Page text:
Review: AVer DL10 AI Tracking Camera
The ‘DL’ stands for ‘distance learning’ and this small yet capable camera is as comfortable in the classroom as it is at home.
Review:/ Christopher Holder
Remote and hybrid learning has become its own AV category. Accelerated by covid lockdowns the ability to set up a motion tracking camera that plugs straight into your Teams or Zoom call via USB makes many educators’ lives a lot easier.
Aver is now well known in the PTZ market and has a strong education sector presence, so it should come as no surprise that it would join the remote-learning fray with a motion tracking camera like this. It has all the hallmarks of an installation camera but is small enough and portable enough to fit in a handbag, which means it’s just as at home… at home.
IN THE CLASSROOM
Teachers are increasingly operating hybrid classrooms — teaching to kids in the room and at home via VC.
The DL10 is well suited to classroom installations. There’s a thread on the base and a bracket for mounting on the ceiling or wall, and the camera can sit on the network.
The 3x optical zoom is sufficient for most K12 classrooms, and there’s another 3x digital zoom just in case.
The camera comes with an IR remote but it also responds to a number of gestures to activate certain features — handy if you can’t find your remote or you don’t want to interrupt your flow.
The camera is ideal for remote use as well. Just plug it into the USB port of your laptop like you would any webcam, only the DL10 is more like a webcam with a PhD… and not one of those honorary ones that rich people get for being famous.
First up, it works first time straight out of the box. I’d feel very comfortable about handing the DL10 to a technology novice. You can have the camera up and following you around in less than a minute.
If you must, you can rely on the DL10’s built-in microphone which turns the product into a one-stop solution for teachers presenting remotely. Of course, you’ll get a better audio result if you use a lav or headset mic. Just plug the wireless receiver’s output into the back of the DL10 and you’re good to go.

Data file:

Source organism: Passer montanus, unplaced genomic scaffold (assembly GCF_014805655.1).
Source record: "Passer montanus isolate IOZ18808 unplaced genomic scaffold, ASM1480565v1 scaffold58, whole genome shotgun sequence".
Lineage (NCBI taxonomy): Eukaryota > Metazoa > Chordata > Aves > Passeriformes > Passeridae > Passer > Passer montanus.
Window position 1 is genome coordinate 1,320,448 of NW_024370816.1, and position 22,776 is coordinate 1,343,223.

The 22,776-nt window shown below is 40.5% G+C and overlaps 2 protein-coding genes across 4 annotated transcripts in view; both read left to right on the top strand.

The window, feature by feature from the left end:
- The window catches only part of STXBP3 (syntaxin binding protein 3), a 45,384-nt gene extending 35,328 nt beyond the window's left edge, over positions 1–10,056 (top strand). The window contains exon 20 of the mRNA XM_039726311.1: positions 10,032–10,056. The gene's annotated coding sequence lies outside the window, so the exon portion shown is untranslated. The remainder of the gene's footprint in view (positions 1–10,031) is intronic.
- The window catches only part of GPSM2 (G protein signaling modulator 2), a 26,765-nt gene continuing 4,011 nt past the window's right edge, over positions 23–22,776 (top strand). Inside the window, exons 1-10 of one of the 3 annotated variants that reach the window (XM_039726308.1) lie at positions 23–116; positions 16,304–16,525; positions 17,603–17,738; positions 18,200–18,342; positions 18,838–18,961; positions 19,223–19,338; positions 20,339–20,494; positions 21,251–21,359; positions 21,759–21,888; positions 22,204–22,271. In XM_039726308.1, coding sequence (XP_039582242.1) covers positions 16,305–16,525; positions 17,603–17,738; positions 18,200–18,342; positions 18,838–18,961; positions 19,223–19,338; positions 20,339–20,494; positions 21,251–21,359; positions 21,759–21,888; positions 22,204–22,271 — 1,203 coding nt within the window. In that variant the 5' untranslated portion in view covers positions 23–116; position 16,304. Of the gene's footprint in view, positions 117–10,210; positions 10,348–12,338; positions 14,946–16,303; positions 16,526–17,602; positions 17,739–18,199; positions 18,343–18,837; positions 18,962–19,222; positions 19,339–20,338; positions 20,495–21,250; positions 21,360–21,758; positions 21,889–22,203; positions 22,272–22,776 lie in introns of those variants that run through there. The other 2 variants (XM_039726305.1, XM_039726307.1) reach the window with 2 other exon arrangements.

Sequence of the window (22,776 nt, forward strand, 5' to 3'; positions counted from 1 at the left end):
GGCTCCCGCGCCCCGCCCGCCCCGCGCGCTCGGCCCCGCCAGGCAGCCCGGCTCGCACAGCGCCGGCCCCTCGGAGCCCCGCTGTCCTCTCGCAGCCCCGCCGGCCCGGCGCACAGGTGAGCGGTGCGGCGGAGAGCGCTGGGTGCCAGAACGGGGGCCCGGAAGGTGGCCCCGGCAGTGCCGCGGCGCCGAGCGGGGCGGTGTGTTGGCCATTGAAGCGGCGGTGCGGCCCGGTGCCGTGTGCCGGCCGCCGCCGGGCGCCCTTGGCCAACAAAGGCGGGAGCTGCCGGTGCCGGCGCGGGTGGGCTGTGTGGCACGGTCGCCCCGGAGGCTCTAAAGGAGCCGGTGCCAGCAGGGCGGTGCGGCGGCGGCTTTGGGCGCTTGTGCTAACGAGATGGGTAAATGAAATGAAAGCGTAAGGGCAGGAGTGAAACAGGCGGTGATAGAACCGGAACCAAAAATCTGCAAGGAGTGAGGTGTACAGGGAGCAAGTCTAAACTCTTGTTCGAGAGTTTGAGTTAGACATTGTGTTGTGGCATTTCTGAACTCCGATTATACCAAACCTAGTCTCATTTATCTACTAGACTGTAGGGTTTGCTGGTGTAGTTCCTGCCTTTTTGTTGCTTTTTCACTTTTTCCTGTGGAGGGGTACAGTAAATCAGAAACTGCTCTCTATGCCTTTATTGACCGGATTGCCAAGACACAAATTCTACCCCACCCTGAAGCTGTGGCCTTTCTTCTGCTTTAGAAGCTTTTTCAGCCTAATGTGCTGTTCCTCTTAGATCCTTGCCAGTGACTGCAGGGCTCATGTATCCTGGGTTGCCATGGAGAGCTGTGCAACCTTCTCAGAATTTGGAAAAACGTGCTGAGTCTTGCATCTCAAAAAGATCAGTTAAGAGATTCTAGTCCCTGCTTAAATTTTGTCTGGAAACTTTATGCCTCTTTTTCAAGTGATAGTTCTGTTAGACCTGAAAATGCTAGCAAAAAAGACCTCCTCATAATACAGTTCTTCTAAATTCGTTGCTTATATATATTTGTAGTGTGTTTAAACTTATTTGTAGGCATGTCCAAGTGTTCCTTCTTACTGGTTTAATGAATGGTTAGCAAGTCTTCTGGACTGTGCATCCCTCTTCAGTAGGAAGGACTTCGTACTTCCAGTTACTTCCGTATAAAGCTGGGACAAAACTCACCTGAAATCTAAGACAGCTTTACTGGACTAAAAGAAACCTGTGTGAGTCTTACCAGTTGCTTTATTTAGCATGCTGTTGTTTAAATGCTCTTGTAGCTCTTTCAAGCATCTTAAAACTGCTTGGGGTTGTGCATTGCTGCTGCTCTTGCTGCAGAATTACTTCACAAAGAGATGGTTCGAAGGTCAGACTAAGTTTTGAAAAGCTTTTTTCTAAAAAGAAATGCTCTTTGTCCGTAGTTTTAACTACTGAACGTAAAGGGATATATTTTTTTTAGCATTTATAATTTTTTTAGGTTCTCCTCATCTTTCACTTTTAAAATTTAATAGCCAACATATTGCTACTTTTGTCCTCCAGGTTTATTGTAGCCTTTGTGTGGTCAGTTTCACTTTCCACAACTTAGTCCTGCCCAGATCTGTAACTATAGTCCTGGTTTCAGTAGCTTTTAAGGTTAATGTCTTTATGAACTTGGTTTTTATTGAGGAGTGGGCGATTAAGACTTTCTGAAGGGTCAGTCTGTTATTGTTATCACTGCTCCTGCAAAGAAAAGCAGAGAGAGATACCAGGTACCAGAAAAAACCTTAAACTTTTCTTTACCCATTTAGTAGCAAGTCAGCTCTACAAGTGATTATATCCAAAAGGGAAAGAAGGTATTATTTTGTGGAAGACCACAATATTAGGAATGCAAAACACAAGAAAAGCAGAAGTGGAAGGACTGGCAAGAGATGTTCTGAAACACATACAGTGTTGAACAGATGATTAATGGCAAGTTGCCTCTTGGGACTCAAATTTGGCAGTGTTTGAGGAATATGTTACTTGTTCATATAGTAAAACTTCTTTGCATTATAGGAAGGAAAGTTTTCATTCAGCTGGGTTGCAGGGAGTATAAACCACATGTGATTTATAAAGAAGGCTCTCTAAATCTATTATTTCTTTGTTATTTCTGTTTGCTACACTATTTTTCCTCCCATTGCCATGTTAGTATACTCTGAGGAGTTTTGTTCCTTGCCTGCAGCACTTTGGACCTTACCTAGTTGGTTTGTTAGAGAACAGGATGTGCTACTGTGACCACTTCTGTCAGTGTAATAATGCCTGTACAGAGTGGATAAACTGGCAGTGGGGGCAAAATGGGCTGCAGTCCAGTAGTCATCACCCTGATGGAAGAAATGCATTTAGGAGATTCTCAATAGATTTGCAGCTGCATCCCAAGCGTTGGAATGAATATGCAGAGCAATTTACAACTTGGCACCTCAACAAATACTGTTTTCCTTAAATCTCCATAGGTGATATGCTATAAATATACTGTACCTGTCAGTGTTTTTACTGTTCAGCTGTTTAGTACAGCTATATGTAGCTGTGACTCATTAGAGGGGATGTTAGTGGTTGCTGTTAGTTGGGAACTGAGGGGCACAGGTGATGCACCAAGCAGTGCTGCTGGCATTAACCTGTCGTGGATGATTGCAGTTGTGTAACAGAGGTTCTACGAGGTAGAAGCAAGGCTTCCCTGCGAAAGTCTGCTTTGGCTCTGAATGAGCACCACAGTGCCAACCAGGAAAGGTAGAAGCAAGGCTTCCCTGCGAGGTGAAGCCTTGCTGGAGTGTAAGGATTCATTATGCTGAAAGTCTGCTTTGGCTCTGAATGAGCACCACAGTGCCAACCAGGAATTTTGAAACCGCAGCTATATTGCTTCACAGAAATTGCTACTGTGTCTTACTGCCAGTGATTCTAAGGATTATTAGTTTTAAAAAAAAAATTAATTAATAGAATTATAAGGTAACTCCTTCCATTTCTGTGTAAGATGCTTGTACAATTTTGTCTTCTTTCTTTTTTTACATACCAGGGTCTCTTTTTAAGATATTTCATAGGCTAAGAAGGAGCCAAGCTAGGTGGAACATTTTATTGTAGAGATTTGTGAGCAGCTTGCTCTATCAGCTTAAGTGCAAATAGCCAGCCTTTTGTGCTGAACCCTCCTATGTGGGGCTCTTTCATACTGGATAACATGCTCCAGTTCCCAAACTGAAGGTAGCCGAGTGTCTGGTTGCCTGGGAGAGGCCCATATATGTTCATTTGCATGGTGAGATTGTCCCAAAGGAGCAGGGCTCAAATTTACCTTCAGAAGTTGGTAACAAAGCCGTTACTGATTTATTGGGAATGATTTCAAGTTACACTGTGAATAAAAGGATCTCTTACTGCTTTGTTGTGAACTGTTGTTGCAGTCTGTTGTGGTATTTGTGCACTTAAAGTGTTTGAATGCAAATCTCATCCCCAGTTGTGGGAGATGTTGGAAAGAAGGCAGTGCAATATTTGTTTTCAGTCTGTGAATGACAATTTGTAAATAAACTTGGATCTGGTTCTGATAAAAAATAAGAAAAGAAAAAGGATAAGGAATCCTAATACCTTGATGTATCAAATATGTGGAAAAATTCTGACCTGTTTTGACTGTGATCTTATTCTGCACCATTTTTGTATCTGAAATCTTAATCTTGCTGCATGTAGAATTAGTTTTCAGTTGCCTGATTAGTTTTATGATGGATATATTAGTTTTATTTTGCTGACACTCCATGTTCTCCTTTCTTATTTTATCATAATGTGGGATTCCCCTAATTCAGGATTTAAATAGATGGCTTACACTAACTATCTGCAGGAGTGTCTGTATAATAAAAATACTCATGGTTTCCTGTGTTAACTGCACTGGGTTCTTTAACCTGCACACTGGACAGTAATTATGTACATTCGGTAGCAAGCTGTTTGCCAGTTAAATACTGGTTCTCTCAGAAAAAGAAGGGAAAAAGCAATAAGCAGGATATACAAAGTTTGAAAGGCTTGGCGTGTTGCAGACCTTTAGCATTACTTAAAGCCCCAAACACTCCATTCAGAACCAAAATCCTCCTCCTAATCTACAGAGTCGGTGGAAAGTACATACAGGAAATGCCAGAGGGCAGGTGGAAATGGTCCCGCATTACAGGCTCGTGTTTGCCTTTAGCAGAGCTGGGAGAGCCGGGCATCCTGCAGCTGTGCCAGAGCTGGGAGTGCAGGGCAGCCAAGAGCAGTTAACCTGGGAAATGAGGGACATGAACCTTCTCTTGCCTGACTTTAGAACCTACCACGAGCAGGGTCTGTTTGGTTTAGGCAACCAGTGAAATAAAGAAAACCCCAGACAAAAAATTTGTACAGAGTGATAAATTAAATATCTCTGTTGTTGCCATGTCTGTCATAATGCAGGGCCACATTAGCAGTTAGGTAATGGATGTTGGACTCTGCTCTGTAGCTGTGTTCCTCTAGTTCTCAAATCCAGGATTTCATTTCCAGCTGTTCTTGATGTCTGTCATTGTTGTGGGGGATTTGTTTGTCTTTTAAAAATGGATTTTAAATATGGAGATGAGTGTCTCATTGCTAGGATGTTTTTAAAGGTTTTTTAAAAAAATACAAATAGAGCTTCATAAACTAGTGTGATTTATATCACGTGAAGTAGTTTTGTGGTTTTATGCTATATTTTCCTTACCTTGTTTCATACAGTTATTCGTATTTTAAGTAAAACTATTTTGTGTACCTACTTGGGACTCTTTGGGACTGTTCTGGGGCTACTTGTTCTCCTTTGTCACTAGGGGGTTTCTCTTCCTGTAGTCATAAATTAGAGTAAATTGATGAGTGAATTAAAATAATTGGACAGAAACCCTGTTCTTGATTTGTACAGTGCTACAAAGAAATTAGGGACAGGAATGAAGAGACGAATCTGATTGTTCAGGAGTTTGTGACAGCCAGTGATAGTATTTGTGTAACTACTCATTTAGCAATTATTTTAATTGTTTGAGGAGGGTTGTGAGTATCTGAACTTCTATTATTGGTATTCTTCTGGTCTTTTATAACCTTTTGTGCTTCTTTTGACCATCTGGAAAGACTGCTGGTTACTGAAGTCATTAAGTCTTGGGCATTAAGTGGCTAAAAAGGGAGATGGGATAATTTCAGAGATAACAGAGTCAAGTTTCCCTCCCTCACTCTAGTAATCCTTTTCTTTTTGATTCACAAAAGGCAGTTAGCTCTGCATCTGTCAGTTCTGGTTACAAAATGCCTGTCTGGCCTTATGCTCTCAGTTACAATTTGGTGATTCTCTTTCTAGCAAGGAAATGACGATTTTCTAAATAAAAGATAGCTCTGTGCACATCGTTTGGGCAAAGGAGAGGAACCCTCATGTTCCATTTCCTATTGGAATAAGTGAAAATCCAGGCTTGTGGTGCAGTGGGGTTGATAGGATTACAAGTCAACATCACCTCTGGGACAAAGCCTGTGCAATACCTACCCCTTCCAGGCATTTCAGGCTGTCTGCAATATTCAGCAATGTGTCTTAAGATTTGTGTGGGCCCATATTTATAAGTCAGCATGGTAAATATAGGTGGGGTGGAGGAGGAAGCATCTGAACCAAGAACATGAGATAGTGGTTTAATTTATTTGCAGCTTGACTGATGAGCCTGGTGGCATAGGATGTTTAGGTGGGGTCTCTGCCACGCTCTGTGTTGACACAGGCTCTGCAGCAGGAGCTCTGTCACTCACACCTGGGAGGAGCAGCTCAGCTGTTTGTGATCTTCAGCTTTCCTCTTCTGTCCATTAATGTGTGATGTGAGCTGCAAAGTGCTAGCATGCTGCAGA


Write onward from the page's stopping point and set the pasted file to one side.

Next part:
HOW’RE YOU TRACKING
The motion tracking is impressively responsive and smooth, especially for a camera in this price range — smoother than the ePTZ cameras I’ve seen.
There’s nothing generic about the remote control, it’s tailor-made for the camera with the key functions only a pushbutton away. It’s easy to switch tracking on and off; to toggle between full body and upper body tracking; switch to preset positions; and to hand over from one presenter to another that’s entered the frame.
There’s a web GUI, which is handy if you have a tech controlling the camera’s operation; The GUI also provides access to all of the deeper camera and system settings. For example, you can switch between Presenter, Zone and Hybrid tracking modes. Establishing a ‘zone’ means the camera will stick ’n’ stay on the whiteboard shot, for example, when the DL10 detects the presenter in that zone — this feature works well and made me happier about the DL10’s ‘AI’ credentials.
The DL10 is an impressive piece of kit. It’s cost effective and about as portable as any genuine PTZ camera I’ve seen. It can’t be powered by PoE, there’s no NDI support, and you could possibly argue for an onboard SD card slot for recording. But it does happily sit on your network for control and monitoring purposes, and the software support is good.